Ophthalmologists can help put the 'safety' in public safety forces

April 6, 2009

San Francisco-Refractive surgeons can take pride in something they typically may not consider: the role they play in public safety.

San Francisco-Refractive surgeons can take pride in something they typically may not consider: the role they play in public safety.

Eric D. Donnenfeld, MD, FACS, a private practitioner in New York City, was working at Manhattan Eye and Ear Infirmary (MEEI) during the Sept. 11, 2001, terrorist attacks.

“I had a really significant experience that I will certainly remember for the rest of my life,” Dr. Donnenfeld said.

According to Dr. Donnenfeld, he and the other physicians and health-care professionals at MEEI were surprised and even a little shocked when casualties started arriving. They were seeing large numbers of firefighters and police officers, who were presenting with foreign-body sensations as well as dust and debris in their eyes. Many had lost their contact lenses or glasses.

“Their lives did change forever, and many of them had experienced terrible psychological tragedy,” Dr. Donnenfeld said. In addition, losing their contact lenses and glasses negatively affected their ability to do their jobs. Many subsequently sought refractive surgery, thinking that was the only way that they could ever function again in their jobs.

Not much data are available regarding refractive surgery in safety forces, unlike refractive surgery in armed forces personnel, which has been extensively studied and published, he said. No universal vision standards exist for public safety personnel, and standards can vary state to state. Many police and fire departments, however, require uncorrected visual acuity of at least 20/100 and best-corrected visual acuity of at least 20/20 from their workers, Dr. Donnenfeld said.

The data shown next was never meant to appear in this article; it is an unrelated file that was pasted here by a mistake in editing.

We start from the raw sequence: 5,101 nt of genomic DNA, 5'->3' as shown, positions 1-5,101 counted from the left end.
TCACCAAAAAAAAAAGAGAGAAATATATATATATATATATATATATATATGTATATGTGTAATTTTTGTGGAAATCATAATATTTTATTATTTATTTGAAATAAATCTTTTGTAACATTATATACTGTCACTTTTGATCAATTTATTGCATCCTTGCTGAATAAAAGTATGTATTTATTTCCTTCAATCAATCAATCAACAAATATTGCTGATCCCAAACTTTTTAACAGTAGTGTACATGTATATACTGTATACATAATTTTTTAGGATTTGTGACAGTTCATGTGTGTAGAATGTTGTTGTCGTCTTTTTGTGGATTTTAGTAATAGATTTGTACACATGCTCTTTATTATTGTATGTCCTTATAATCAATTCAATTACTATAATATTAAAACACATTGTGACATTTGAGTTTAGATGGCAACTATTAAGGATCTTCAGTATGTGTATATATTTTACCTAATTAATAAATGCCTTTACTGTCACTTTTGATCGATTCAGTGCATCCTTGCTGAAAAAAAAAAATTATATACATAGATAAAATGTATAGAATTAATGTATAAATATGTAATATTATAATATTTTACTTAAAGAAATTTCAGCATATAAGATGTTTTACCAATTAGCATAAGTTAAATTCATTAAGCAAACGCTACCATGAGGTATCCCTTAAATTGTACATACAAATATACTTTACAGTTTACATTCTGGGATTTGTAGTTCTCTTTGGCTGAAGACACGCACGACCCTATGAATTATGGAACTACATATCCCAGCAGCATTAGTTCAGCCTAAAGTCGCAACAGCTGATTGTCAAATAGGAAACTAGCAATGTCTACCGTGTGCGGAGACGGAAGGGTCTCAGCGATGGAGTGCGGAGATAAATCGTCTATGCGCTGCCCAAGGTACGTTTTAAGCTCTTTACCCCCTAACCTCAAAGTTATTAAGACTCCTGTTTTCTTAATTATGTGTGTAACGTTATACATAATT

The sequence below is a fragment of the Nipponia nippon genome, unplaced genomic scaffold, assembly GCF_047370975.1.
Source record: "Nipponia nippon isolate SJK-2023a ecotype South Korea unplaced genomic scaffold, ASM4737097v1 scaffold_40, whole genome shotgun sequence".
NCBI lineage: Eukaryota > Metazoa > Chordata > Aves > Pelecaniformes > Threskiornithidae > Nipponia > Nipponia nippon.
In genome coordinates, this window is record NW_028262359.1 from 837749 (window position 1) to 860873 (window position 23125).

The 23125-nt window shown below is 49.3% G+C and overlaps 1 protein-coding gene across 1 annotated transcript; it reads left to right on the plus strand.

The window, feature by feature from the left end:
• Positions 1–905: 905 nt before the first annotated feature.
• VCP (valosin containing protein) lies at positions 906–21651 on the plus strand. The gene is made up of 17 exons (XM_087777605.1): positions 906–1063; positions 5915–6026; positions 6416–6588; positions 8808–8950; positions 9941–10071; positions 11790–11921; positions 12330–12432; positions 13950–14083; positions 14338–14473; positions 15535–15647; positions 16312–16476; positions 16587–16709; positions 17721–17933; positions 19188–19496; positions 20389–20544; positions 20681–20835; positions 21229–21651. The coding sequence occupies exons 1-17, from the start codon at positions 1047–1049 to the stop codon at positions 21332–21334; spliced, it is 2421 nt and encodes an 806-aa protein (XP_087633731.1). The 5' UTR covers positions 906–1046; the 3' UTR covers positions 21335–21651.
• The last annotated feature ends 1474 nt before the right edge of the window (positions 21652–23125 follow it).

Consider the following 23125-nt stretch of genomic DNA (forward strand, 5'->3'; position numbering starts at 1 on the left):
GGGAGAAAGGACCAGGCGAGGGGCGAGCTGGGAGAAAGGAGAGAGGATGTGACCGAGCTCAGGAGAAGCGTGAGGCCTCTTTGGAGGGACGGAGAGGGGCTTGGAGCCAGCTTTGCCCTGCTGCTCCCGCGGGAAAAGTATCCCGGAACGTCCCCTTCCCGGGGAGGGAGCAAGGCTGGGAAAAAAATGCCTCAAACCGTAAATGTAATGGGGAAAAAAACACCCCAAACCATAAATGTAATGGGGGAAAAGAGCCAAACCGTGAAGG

Such a level of vision is required, for instance, he continued, because police officers need to be able to see whether someone is pointing a gun at them, and firefighters have to be able to read street signs.

Contact lenses and glasses can be problematic for safety personnel, however, Dr. Donnenfeld said. Fog and rain can cause issues for those who wear glasses, and spectacle-wearers might not be able to perform their jobs if they were to lose their glasses. Contact lenses could be an issue, too, if they slip or fall out of the eye.

“Good vision is an important attribute for police officers and firefighters, and refractive surgery offers a huge benefit to firefighters and policemen,” he concluded. “It improves performance and safety, and that safety translates to us, the ultimate beneficiary.”

Related Content:

News